Tabloid’s Story on Strategist Was Timed for ‘Maximum Effect’


The story about White House advisor Dick Morris and an alleged prostitute that rocked the final session of the Democratic National Convention was no accident. Instead, it was the result of successful planning by the weekly Star tabloid, which timed the release of its bombshell for maximum effect, the newspaper said Thursday.

Nonetheless, even the 15,000 journalists here who have been searching hungrily for news this week might not have given the Star’s report the universal circulation it is now receiving if Morris had not resigned hours before President Clinton’s renomination acceptance speech. For most in the media, the resignation lent credence to the account.

The story began in July when Sherry Rowlands, 37, went to the Star with claims that she was a prostitute and that Morris was her client.

“Quite a few of us here said, ‘Dick who?’ ” editor Phil Bunton said Thursday.


“There was some skepticism” about whether Morris was the type of celebrity favored by the tabloid, Bunton said. “He is not really a tabloid personality.”

The paper soon decided, however, that Rowlands was providing “gossip and secrets from the White House,” he said. Rowlands said she was given a glimpse of White House political strategies by Morris--including, eventually, a peek at what she believed were drafts of convention speeches planned for First Lady Hillary Rodham Clinton and Vice President Al Gore.

“The fact that he was spilling secrets made it a big story,” Bunton said. “If it was just ‘Dick Morris slept with a hooker,’ I don’t think it would have gone anywhere. It would have been a non-story.”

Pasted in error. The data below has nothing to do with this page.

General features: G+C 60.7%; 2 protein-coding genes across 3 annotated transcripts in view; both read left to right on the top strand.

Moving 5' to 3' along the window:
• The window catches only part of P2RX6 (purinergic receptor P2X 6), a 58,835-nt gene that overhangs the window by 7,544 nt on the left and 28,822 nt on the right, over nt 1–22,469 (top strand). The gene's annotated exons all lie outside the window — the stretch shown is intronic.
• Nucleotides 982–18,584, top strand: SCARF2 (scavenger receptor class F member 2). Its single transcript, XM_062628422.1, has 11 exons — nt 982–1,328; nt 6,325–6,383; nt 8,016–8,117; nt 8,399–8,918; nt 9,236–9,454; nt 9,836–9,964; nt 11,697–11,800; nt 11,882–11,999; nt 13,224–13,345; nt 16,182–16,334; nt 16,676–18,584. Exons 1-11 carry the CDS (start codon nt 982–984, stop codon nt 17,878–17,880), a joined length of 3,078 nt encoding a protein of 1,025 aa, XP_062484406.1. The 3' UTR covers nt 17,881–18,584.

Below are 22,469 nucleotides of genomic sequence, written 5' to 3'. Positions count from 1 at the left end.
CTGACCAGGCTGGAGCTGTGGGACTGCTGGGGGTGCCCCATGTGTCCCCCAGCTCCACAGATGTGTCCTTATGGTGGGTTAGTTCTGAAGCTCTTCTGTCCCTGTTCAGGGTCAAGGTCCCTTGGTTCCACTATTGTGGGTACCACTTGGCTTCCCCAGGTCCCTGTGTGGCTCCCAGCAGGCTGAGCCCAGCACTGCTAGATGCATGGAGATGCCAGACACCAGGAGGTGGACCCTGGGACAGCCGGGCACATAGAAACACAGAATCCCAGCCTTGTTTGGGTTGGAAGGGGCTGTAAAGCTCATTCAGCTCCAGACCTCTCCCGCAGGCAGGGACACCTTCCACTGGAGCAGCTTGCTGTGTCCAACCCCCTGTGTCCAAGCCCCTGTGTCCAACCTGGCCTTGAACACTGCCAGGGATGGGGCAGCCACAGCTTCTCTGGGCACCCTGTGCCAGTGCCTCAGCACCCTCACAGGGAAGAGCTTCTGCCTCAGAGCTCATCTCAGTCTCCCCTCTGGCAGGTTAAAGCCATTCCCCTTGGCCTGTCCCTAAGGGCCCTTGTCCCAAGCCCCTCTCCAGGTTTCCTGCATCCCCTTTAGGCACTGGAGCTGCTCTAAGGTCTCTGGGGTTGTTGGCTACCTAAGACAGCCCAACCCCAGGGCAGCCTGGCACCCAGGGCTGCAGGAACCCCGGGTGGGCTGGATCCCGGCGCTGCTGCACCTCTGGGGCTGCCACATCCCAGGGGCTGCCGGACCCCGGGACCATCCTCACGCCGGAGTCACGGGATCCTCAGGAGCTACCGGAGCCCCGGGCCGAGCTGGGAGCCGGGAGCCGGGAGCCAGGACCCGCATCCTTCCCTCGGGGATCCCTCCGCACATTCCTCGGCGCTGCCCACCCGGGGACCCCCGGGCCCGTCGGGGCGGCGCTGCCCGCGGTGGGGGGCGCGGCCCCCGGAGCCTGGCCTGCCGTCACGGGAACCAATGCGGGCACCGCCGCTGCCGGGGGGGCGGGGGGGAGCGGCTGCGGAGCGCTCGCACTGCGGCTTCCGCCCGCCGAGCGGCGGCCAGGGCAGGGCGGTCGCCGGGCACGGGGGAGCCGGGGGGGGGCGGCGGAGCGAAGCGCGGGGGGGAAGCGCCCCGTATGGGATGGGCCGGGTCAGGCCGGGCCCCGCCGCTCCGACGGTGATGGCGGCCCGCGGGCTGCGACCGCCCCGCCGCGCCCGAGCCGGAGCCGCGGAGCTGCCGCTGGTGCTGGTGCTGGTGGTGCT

Reporter Richard Gooding said Rowlands eventually provided him with videotapes, audiotapes of phone messages and even her key to Morris’ room at the Jefferson Hotel in Washington. The images and access helped convince the paper’s editors and lawyers that she was telling the truth.


Gooding and Bunton decided that Rowlands knew little about the world she claimed to have entered. Bunton said that in her diary, well-known names of White House figures were spelled phonetically.

The tabloid also checked staff members into the Jefferson for 10 days. During that time, the newspaper said, Rowlands arranged for Morris to come out with her on the balcony so the tabloid could secretly photograph the couple.

Bunton acknowledged Thursday that the tabloid paid Rowlands for her information and cooperation, but refused to disclose the amount. In 1992, the tabloid broke the story about Clinton’s alleged affair with nightclub singer Gennifer Flowers. The paper reportedly paid her $150,000 for her story.

Most major news organizations in this country do not allow journalists to pay for interviews, citing the possibility of sources embellishing on or inventing facts to make their story more salable.

Asked about the payments to Rowlands, Gooding said: “The rest of the press turns up their noses about this kind of thing, but we don’t care. They say if you pay somebody, they don’t tell the truth. But people who can’t write get paid all the time for a book contract. How is that different from giving an interview and being paid for it?”

“This is a woman who has never had any money, and now she has given up her major source of income,” Gooding said, referring to the money she claims Morris paid for her services.

Last week, the newspaper decided it had enough information to publish. The issue rolled off the presses Tuesday and is to hit the supermarkets next week. But the tabloid wanted the story out before the convention ended.

Gooding, a veteran New York tabloid journalist, said he and his editors wanted “to give ourselves the best possible publicity, with the convention going on there in Chicago.”